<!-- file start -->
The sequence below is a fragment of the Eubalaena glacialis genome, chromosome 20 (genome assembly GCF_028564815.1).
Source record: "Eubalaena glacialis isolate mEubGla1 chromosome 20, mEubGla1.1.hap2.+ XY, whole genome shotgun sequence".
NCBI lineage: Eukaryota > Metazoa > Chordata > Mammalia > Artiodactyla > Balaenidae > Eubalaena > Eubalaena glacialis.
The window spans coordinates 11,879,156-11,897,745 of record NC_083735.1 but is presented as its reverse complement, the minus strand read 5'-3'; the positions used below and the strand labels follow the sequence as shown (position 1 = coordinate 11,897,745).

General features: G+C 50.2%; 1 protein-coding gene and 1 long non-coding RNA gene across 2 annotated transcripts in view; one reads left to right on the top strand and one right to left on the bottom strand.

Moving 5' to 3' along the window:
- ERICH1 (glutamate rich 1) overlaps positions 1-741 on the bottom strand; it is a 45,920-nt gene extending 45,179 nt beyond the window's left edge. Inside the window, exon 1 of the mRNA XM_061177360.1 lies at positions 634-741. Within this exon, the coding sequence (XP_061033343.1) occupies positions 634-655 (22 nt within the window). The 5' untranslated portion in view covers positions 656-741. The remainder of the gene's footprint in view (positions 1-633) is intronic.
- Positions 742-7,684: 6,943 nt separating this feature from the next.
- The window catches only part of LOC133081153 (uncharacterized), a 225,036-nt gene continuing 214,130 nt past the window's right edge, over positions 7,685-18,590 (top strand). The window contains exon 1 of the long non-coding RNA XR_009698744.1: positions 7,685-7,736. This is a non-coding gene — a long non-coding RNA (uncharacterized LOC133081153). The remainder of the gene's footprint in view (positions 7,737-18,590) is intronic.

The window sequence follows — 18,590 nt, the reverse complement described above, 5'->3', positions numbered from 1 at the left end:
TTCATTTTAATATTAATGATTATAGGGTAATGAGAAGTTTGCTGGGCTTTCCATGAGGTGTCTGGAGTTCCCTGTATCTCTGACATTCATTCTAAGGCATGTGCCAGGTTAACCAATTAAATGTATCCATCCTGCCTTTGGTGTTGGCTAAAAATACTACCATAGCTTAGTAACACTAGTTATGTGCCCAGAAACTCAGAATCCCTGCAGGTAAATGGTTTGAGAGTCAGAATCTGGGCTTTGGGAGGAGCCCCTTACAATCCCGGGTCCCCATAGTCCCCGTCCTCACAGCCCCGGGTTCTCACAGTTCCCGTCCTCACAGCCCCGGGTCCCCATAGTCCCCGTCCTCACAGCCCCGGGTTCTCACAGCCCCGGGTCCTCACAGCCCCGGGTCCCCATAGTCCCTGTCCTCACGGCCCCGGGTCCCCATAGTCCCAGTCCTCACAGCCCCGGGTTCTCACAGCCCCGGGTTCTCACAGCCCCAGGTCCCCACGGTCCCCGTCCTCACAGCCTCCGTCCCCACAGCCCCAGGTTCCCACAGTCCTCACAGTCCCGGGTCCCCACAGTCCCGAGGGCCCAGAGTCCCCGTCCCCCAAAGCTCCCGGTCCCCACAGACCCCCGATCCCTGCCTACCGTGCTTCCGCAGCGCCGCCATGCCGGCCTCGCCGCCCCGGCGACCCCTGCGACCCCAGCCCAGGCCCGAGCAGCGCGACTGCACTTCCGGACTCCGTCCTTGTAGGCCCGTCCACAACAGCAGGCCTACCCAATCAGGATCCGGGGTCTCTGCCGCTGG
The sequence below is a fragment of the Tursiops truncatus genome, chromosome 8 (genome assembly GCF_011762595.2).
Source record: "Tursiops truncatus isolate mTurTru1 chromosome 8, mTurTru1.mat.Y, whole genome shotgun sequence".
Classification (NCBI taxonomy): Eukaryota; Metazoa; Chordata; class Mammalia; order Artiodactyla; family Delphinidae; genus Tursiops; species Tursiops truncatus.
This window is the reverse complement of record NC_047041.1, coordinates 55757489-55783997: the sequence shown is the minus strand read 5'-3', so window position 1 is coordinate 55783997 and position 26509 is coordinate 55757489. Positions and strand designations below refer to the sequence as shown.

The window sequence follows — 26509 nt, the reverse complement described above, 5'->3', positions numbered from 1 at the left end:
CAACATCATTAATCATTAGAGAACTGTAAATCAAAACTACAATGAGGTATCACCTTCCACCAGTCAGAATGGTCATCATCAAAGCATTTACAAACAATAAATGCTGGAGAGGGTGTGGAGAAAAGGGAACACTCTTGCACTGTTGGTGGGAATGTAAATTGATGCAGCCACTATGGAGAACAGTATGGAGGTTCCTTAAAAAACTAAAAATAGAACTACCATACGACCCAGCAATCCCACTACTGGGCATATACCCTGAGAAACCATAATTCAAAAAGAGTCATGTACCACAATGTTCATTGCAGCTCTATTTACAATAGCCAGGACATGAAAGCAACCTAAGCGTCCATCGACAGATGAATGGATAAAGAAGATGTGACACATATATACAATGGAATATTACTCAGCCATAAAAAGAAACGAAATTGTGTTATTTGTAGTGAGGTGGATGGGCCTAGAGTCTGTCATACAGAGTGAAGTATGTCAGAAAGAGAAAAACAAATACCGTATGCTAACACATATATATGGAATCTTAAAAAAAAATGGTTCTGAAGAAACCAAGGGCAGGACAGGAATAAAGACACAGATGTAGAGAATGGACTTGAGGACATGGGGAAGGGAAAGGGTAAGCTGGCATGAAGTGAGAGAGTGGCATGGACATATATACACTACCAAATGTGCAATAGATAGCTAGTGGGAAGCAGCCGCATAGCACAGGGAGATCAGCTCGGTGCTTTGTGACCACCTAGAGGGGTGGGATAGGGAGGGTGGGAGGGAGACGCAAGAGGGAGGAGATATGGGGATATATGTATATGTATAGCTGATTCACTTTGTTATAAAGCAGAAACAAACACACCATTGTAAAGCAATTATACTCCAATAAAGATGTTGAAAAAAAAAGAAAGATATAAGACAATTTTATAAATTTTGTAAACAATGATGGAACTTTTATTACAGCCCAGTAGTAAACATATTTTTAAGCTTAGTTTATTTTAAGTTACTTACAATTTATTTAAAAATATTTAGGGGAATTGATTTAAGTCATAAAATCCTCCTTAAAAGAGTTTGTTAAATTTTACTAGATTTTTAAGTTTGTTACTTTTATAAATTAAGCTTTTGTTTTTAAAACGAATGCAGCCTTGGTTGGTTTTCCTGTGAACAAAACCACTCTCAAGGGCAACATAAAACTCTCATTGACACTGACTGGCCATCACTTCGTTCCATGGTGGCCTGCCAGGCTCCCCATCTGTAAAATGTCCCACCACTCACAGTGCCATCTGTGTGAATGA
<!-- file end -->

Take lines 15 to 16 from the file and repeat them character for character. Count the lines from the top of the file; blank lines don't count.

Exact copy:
This window is the reverse complement of record NC_047041.1, coordinates 55757489-55783997: the sequence shown is the minus strand read 5'-3', so window position 1 is coordinate 55783997 and position 26509 is coordinate 55757489. Positions and strand designations below refer to the sequence as shown.

The window sequence follows — 26509 nt, the reverse complement described above, 5'->3', positions numbered from 1 at the left end: